Fentanyl Buccal Tablets Safe, Well Tolerated in Cancer Patients
Medscape Medical News 2008. © 2008 Medscape
February 18, 2008 (Kissimmee, Florida) — The largest and longest study of its kind to date suggests that fentanyl buccal tablets (Fentora, Cephalon) generally are safe and well tolerated in the long-term treatment of breakthrough pain in opioid-tolerant cancer patients.
The findings were presented here at the AmericanAcademy of Pain Medicine 24th Annual Meeting, on the heels of an advisory from the US Food and Drug Administration (FDA) alerting health professionals and consumers to reports of life-threatening and sometimes fatal events in patients receiving fentanyl buccal tablets.
The events were associated with improper patient selection (for example, opioid-intolerant patients or patients who did not have cancer), improper dosing, and/or improper product substitution for nonequianalgesic fentanyl-containing products. The warning, issued in September 2007, strongly advised physicians and other healthcare professionals to follow product labeling when prescribing fentanyl tablets to minimize the risk for respiratory depression.
Fentanyl buccal tablets are designed to manage the breakthrough pain associated with chronic pain. The medication is 1 of only a few available to cancer patients for breakthrough pain that has a rapid onset of action, providing relief for pain that comes on suddenly, explained Sharon Weinstein, MD, director of pain management and palliative care at Huntsman Cancer Institute, in Salt Lake City, Utah, and lead investigator of the study.
Dr. Weinstein commented on the FDA advisory to Medscape Neurology & Neurosurgery: "Like all opioids, there are some guidelines that should be followed." Of deaths related to fentanyl buccal tablets, see said, "Those are of course tragic and for the most part avoidable. When the proper medical oversight is used, this drug can be used safely."
In the multicenter study presented here, which was funded by Cephalon, adults taking opioids around the clock for 1 to 4 episodes of breakthrough pain daily were maintained at the successful dose of fentanyl buccal tablets they attained in 1 of 2 previous clinical studies (120 rollover patients) or titrated to a successful new dose of between 100µg and 800µg (110 treatment-naive patients; 2 retitrated rollover patients).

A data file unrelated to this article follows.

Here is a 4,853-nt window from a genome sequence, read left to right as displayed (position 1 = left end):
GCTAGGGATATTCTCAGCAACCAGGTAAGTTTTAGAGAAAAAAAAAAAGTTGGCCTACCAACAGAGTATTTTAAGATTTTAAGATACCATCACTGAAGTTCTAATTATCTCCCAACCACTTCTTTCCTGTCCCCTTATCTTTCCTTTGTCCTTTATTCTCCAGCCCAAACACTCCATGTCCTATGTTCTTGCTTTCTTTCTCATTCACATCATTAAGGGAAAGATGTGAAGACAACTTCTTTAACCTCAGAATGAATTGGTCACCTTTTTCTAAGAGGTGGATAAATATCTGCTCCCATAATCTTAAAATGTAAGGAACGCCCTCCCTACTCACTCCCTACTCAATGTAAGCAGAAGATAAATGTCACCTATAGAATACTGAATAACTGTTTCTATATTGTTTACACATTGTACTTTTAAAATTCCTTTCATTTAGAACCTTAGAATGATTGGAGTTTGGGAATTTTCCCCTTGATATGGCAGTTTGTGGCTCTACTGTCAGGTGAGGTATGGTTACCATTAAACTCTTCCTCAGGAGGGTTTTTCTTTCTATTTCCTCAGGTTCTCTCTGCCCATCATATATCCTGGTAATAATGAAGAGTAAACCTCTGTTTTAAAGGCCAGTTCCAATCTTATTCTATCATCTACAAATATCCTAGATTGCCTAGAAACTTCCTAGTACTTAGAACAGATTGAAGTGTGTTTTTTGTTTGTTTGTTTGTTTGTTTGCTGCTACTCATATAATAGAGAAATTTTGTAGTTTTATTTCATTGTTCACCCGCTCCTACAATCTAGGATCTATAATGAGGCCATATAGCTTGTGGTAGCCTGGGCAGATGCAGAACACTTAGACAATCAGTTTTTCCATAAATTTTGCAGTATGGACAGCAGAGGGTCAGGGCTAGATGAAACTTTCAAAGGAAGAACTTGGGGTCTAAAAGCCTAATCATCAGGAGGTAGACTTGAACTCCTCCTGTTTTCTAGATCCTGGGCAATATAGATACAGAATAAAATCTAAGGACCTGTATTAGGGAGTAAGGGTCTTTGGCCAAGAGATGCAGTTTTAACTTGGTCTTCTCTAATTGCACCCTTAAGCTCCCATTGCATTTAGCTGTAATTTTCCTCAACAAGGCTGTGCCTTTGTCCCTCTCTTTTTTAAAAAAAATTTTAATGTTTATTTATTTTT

Monthly assessments included the number of daily episodes of breakthrough pain, the daily dosage of fentanyl buccal tablets, and the number and type of adverse events.
As a result, 197 patients entered the dose-maintenance phase, including 79 patients who achieved a successful dose of fentanyl buccal tablets during titration.
During the maintenance phase, the median duration of exposure to fentanyl buccal tablets was 122 days (range, 1 – 698; 36 patients [18%] had exposure ≥12 months). The mean (± SE) dose per breakthrough-pain episode was 554.8 ± 18.6µg. The final dose was the same as the initial successful dose for 136 patients (69%), including patients with dose changes during the study who shifted back to the initial dose.
Three patients discontinued therapy because of a lack of efficacy, and 71 discontinued because of adverse events typical of opioid use and consistent with those observed in short-term studies: during titration, nausea was reported in 27 patients, vomiting in 4, and dizziness in 29. During maintenance, nausea was reported in 62 patients, vomiting in 47, and dizziness in 20.
Serious adverse events included disease progression in 62 patients and pneumonia in 16; all serious adverse events were deemed by investigators to be unrelated to the study medication, except drug-withdrawal syndrome in 1 patient.
"Yes, it works, and yes, it's safe," said Todd Sitzman, MD, president of the AmericanAcademy of Pain Medicine, who was not involved in the study. "Some of the unfortunate consequences that were associated with this medicine earlier were in patients without tolerance to opioid analgesics."
Funding was provided by Cephalon Inc. Dr. Weinstein has disclosed no relevant financial relationships.
AmericanAcademy of Pain Medicine (AAPM) 24th Annual Meeting: Abstract 119.